Curious case of Tim Thomas, NHL's drug policy + 30 Thoughts | Hockey | CBC Sports

Curious case of Tim Thomas, NHL's drug policy + 30 Thoughts

Posted: Monday, June 4, 2012 | 05:45 PM

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Goaltender Tim Thomas, shown in this file photo walking back to the locker room before a game in Glendale, Ariz., wrote on Facebook that he intends to take a season off of hockey. (Christian Petersen/Getty Images) Goaltender Tim Thomas, shown in this file photo walking back to the locker room before a game in Glendale, Ariz., wrote on Facebook that he intends to take a season off of hockey. (Christian Petersen/Getty Images)

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Will Tim Thomas sit out next season? Elliotte Friedman examines the goalie's unique decision, what the Bruins options might be, plus a look at the NHL's possible push for stricter drug testing in the latest installment of 30 Thoughts.
Incredible how little we knew.

One year ago, Tim Thomas was THE story. The goalie who didn't grab an NHL stranglehold until he was 32, an opportunity he initially refused, not believing the Bruins would provide a fair chance.

But, there he was, in the middle of Boston's Stanley Cup celebration, the backbone of a champion. The Vezina Trophy winner, MVP of the playoffs, a terrific rags-to-riches success, one of the best interviews in the league.

Now? Well, is anyone really certain what we're dealing with?

There's an understanding among players that goalies are different. But that adjective doesn't do Thomas justice, especially by NHL standards. Most players try to fit in. He has no interest in doing so, and the Bruins did an excellent job of preventing most of us from realizing that. If they didn't have a White House visit on the calendar, would we have any clue?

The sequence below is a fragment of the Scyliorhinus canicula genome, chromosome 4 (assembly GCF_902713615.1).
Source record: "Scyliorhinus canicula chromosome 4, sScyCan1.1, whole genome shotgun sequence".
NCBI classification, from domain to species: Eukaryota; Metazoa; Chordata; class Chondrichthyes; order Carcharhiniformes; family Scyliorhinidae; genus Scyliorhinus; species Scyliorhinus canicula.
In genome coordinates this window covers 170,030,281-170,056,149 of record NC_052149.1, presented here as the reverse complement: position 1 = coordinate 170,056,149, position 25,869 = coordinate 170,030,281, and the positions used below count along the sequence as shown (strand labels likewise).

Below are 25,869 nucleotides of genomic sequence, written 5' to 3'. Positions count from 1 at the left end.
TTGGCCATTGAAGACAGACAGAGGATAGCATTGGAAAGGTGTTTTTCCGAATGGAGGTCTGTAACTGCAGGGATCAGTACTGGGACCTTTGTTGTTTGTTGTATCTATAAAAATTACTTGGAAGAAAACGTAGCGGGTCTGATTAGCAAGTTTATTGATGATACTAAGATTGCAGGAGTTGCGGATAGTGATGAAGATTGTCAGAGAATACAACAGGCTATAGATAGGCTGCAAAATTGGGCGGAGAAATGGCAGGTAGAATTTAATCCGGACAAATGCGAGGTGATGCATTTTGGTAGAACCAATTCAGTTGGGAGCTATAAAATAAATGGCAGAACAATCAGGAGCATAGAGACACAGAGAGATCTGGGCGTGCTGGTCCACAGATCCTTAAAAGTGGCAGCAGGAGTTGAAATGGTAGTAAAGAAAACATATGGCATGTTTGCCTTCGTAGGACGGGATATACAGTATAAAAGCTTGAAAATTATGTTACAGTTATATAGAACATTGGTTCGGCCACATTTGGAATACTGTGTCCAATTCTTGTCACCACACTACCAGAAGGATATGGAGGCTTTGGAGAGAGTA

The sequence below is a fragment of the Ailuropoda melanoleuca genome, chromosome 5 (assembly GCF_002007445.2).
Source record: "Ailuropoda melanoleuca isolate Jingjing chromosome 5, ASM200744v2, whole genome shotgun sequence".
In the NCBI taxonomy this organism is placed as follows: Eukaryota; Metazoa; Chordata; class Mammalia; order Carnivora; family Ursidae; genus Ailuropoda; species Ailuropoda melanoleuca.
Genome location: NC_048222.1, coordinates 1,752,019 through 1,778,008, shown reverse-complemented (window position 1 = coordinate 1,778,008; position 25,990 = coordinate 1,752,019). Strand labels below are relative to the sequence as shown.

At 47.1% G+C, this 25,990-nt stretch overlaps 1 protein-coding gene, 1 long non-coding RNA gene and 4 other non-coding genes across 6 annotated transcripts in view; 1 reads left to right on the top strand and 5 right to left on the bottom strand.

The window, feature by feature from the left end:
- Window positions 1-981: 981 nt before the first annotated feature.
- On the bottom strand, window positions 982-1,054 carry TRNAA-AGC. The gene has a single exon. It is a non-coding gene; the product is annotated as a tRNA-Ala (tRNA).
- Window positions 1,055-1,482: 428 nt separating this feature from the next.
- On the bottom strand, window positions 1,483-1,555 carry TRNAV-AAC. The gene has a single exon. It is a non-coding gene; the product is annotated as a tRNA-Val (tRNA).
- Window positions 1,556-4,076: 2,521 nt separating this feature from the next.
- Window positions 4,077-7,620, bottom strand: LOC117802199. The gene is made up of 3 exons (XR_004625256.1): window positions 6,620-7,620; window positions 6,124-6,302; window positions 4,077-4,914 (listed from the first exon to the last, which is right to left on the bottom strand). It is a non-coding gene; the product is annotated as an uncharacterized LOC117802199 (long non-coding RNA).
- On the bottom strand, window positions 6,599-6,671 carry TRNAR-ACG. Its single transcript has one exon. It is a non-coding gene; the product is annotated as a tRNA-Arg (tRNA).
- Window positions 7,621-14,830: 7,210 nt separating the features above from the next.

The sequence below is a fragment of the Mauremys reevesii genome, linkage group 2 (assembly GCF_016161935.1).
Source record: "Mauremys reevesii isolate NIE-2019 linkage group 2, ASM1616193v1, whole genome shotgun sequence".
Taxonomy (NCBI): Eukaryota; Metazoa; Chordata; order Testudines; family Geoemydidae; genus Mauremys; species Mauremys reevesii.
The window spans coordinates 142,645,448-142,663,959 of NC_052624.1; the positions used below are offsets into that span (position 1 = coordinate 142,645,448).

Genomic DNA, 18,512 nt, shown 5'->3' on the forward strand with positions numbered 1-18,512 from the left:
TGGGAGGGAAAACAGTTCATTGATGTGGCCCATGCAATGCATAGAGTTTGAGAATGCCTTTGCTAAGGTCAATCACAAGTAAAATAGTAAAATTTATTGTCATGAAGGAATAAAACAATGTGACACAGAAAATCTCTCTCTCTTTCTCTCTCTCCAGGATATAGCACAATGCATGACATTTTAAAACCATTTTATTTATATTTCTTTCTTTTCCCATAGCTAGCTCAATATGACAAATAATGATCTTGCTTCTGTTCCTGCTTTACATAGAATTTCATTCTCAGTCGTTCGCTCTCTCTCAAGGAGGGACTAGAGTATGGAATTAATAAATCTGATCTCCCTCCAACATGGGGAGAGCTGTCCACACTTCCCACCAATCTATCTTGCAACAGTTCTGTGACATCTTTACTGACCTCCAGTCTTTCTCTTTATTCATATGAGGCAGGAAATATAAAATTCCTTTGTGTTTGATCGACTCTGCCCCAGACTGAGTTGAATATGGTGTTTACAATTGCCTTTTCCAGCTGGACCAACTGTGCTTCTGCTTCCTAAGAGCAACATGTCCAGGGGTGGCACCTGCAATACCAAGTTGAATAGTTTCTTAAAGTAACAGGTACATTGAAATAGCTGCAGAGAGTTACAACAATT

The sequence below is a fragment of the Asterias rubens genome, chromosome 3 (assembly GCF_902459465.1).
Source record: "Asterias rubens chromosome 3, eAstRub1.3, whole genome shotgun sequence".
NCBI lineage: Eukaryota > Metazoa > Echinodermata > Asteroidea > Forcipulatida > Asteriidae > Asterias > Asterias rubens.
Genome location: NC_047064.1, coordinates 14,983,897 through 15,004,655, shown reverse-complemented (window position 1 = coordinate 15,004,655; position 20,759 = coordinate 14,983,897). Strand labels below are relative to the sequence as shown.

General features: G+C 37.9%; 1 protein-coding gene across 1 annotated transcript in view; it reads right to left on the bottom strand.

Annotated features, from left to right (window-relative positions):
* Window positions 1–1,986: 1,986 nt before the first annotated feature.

We've learned that he wasn't a popular teammate. We've learned he has some strong political views. And, thanks to his Facebook feed, Sunday we learned why he's thinking of a season-long vacation. (And I thought Facebook was just for unhappy husbands/wives tracking down high-school soulmates.)

Thomas's agent, Bill Zito, angrily denies this move is protection against a trade. The goalie's no-trade provision ends July 1. While Bruins GM Peter Chiarelli has said he's not inclined to make a deal, other teams are proceeding as if he'll be available.

Thomas (and Zito) maintain he is exhausted physically and mentally, and needs a break. (He moved his family from Boston to Colorado last season, although it was prior to the White House fiasco.) At this point, it sure seems like his mind is elsewhere.

Whether NHL players attend or not, Thomas is very serious about the 2014 US Olympic Team. Apparently, Thomas believes if he rests his body now, he can ramp up his training in a year and return in peak shape for the 2013-14 season. Taking a year off and returning at age 39? With Jonathan Quick two wins from the Stanley Cup? Sounds crazy to most of us, but Thomas doesn't care what we think.